Long known for its focus on environmental sciences, Bethel’s biology department manages two native prairie tracts of land: a rare 80-acre Sand Prairie Natural History Preserve just minutes from campus as well as the 80-acre Broadie Prairie Preserve in the Kansas Flint Hills (the largest expanse of original tallgrass prairie left on the continent). In spring 2007, tallgrass prairie and oak woodland restoration studies were established immediately east of the Bethel campus. For years, biology faculty and student collaborators have studied plant communities, soils, small mammals, birds, snakes and amphibians within these prairie tracts. Biology students have numerous opportunities to conduct hands-on research in these long-term prairie projects.
Undergraduate research is requirement for the sciences at Bethel College, including biology. As a biology major, you’ll design and complete a year-long research project in your senior year to complete the degree. Some examples of student senior seminars from recent years are:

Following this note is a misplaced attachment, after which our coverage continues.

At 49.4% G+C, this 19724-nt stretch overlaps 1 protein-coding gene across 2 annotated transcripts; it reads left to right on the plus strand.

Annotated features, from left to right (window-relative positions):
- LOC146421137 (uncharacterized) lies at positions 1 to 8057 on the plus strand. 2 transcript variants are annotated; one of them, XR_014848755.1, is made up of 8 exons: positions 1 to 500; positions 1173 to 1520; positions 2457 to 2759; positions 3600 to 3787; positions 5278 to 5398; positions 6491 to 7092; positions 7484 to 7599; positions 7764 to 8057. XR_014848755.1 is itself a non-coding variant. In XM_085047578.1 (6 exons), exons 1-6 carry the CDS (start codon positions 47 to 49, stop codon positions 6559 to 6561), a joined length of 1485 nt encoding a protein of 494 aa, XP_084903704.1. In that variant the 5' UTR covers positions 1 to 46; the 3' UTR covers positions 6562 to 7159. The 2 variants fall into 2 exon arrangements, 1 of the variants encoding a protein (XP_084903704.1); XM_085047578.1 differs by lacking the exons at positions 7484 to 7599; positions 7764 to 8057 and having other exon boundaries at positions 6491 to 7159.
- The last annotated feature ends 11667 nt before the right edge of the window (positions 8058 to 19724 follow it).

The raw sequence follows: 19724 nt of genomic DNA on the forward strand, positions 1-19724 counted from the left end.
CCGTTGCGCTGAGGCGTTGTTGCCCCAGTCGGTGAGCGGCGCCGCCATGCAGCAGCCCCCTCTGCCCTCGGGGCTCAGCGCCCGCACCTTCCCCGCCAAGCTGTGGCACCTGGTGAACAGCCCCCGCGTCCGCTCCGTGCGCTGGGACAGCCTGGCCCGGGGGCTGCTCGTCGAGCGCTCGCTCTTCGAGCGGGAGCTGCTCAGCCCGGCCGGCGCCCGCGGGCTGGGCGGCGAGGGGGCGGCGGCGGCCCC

- Colon Cancer Risk in High-BMI Patients
- Population Genetics of Eastern Moles (Scalopus aquaticus) in North Newton
- Physiological and Cognitive Effects of Active Cooling on Heat Stress in Firefighters: Forearm and Hand Immersion and Cold Towels
- Macroinvertebrate Biotic Index (MBI) Assessment: A Comparison of Sites Upstream, Within and Downstream of Towns along Three Central Kansas Waterways
- A Cure for Paralysis: The Zebrafish Study
Bethel College offers a month-long Tropical Biology travel course to Costa Rica. The objectives of the course are:
- to broaden an understanding of and experience with biological diversity through field study within several tropical ecosystems;
- to introduce the student to the ecological structure and dynamics of rainforests, dry forests and marine coastal ecosystems;
- to learn about some current research in tropical ecology;
- to learn about environmental problems in the tropics and efforts to solve them;
- to gain an understanding and appreciation of the culture and societal aspirations of the people of Costa Rica.
This course is offered alternate years during January interterm and meets the Common Ground requirement in Cross-Cultural Learning. Prerequisite: one semester of organismal biology (BIO 110, 125, 130 or equivalent).
For more information about the next scheduled trip, contact Jon Piper.
- Roughly half of Bethel biology and natural science majors go on to earn a Ph.D. or an M.D. degree.